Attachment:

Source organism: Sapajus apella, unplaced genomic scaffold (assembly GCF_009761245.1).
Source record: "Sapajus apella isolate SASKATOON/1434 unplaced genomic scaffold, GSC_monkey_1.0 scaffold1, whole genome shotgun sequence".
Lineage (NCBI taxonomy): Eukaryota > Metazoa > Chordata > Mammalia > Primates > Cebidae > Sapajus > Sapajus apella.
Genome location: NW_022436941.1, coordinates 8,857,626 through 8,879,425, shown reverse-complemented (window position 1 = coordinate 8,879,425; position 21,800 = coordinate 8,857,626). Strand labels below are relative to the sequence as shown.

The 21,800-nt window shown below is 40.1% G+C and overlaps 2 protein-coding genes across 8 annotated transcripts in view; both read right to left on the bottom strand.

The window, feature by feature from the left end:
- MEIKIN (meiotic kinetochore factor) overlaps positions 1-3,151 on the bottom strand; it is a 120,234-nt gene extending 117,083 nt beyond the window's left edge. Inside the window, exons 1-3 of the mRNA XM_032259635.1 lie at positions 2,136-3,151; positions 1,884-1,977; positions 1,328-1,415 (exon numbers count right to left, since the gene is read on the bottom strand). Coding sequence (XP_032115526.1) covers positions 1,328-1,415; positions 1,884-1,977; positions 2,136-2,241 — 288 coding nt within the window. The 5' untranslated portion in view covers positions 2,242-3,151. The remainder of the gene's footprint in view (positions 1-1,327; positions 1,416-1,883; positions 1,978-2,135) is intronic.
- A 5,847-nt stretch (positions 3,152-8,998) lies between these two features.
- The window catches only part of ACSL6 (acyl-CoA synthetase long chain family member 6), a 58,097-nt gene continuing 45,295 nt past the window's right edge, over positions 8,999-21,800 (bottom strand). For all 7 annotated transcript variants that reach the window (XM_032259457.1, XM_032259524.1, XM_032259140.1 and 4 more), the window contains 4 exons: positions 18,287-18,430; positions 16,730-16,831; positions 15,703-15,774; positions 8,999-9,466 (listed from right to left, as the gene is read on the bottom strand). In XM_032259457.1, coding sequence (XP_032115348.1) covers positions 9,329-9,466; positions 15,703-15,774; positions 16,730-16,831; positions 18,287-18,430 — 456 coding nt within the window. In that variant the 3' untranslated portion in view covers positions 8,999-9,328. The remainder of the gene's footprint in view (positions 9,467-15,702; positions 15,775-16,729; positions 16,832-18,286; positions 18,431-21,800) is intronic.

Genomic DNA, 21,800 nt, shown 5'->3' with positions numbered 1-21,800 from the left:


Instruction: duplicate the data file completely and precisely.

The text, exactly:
Source organism: Sapajus apella, unplaced genomic scaffold (assembly GCF_009761245.1).
Source record: "Sapajus apella isolate SASKATOON/1434 unplaced genomic scaffold, GSC_monkey_1.0 scaffold1, whole genome shotgun sequence".
Lineage (NCBI taxonomy): Eukaryota > Metazoa > Chordata > Mammalia > Primates > Cebidae > Sapajus > Sapajus apella.
Genome location: NW_022436941.1, coordinates 8,857,626 through 8,879,425, shown reverse-complemented (window position 1 = coordinate 8,879,425; position 21,800 = coordinate 8,857,626). Strand labels below are relative to the sequence as shown.

The 21,800-nt window shown below is 40.1% G+C and overlaps 2 protein-coding genes across 8 annotated transcripts in view; both read right to left on the bottom strand.

The window, feature by feature from the left end:
- MEIKIN (meiotic kinetochore factor) overlaps positions 1-3,151 on the bottom strand; it is a 120,234-nt gene extending 117,083 nt beyond the window's left edge. Inside the window, exons 1-3 of the mRNA XM_032259635.1 lie at positions 2,136-3,151; positions 1,884-1,977; positions 1,328-1,415 (exon numbers count right to left, since the gene is read on the bottom strand). Coding sequence (XP_032115526.1) covers positions 1,328-1,415; positions 1,884-1,977; positions 2,136-2,241 — 288 coding nt within the window. The 5' untranslated portion in view covers positions 2,242-3,151. The remainder of the gene's footprint in view (positions 1-1,327; positions 1,416-1,883; positions 1,978-2,135) is intronic.
- A 5,847-nt stretch (positions 3,152-8,998) lies between these two features.
- The window catches only part of ACSL6 (acyl-CoA synthetase long chain family member 6), a 58,097-nt gene continuing 45,295 nt past the window's right edge, over positions 8,999-21,800 (bottom strand). For all 7 annotated transcript variants that reach the window (XM_032259457.1, XM_032259524.1, XM_032259140.1 and 4 more), the window contains 4 exons: positions 18,287-18,430; positions 16,730-16,831; positions 15,703-15,774; positions 8,999-9,466 (listed from right to left, as the gene is read on the bottom strand). In XM_032259457.1, coding sequence (XP_032115348.1) covers positions 9,329-9,466; positions 15,703-15,774; positions 16,730-16,831; positions 18,287-18,430 — 456 coding nt within the window. In that variant the 3' untranslated portion in view covers positions 8,999-9,328. The remainder of the gene's footprint in view (positions 9,467-15,702; positions 15,775-16,729; positions 16,832-18,286; positions 18,431-21,800) is intronic.

Genomic DNA, 21,800 nt, shown 5'->3' with positions numbered 1-21,800 from the left: